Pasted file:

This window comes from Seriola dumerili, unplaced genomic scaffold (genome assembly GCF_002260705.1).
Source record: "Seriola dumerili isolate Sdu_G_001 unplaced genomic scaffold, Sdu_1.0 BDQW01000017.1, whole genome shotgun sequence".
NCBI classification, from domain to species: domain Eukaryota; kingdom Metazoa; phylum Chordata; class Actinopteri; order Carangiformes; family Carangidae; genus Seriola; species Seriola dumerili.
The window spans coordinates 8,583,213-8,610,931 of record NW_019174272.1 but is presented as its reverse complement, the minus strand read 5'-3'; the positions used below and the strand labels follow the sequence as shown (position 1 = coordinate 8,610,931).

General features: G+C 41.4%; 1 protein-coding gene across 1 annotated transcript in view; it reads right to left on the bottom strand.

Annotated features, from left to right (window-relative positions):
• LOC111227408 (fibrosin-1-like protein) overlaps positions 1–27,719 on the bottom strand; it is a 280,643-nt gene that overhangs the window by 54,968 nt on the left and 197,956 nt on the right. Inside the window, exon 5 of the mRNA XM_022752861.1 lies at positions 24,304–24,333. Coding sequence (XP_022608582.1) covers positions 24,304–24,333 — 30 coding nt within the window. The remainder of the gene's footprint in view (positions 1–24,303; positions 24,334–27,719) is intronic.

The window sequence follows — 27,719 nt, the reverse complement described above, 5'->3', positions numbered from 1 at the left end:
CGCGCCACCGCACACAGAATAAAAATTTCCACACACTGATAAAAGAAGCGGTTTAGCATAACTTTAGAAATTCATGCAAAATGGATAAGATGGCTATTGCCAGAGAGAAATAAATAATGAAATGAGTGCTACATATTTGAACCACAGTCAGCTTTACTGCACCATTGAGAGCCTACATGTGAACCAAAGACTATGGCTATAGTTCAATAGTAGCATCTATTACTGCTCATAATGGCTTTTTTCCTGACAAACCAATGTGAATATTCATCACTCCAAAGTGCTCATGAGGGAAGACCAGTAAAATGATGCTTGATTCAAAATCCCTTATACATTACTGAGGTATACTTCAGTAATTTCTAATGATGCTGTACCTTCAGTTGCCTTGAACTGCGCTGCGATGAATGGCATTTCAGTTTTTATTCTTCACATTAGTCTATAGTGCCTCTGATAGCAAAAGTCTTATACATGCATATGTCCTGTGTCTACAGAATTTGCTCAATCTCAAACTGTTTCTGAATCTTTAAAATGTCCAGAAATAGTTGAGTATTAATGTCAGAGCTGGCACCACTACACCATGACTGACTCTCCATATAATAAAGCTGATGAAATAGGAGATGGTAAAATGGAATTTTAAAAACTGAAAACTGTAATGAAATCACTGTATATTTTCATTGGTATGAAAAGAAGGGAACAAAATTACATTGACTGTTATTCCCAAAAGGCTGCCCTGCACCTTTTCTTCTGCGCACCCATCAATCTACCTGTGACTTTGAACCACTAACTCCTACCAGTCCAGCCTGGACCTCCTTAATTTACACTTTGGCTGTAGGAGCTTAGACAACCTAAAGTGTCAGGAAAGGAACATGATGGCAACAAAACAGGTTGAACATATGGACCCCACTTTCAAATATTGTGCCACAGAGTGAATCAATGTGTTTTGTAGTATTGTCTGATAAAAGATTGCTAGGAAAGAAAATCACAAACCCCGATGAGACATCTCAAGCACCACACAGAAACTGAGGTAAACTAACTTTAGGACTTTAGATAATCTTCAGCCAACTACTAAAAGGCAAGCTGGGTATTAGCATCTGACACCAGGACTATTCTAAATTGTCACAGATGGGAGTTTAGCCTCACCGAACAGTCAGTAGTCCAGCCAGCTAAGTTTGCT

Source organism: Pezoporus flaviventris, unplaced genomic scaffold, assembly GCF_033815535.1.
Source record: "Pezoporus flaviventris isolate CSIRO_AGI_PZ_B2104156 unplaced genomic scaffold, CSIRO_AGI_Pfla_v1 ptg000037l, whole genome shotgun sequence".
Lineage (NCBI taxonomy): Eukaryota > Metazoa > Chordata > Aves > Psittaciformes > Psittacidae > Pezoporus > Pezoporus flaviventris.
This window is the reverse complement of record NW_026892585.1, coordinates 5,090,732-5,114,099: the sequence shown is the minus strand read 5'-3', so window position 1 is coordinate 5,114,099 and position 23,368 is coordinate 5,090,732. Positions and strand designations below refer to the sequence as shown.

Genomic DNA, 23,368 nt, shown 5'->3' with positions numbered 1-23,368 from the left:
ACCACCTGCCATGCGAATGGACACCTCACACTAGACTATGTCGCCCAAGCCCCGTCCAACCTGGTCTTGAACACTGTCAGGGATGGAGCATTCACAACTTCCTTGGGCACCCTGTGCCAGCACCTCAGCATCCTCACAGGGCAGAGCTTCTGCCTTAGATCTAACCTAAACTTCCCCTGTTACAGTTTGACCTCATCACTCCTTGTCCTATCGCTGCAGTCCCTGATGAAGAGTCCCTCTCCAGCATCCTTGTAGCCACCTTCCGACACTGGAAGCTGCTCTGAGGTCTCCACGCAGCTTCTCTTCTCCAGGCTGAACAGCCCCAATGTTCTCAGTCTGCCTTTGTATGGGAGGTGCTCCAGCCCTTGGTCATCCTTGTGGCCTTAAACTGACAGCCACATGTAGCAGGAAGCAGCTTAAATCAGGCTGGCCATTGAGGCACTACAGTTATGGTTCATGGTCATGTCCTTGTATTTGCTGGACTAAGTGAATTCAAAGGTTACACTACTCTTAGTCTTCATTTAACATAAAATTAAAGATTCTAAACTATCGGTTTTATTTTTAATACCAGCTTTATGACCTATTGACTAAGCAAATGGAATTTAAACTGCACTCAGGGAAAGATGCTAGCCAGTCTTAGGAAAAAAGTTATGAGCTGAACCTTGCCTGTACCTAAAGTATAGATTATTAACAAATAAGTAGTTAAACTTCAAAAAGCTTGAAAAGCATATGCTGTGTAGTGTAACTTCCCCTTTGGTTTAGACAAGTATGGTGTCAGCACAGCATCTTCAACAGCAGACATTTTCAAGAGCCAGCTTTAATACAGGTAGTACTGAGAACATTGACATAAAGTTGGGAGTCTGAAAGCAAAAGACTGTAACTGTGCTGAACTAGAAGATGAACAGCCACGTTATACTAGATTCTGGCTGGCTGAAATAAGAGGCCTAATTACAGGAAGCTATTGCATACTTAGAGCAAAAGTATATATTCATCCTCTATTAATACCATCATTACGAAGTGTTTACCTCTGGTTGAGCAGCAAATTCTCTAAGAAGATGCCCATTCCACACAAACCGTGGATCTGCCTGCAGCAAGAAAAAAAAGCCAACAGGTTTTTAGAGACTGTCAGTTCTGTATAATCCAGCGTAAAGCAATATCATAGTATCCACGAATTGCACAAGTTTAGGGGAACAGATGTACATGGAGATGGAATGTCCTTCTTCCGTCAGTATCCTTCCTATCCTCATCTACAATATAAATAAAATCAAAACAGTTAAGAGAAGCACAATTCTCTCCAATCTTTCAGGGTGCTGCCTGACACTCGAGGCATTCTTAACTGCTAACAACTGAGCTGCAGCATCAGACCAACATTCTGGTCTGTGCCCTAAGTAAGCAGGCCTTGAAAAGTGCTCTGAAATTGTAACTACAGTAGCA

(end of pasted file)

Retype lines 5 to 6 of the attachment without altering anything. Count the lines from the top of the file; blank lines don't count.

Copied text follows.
General features: G+C 41.4%; 1 protein-coding gene across 1 annotated transcript in view; it reads right to left on the bottom strand.

Annotated features, from left to right (window-relative positions):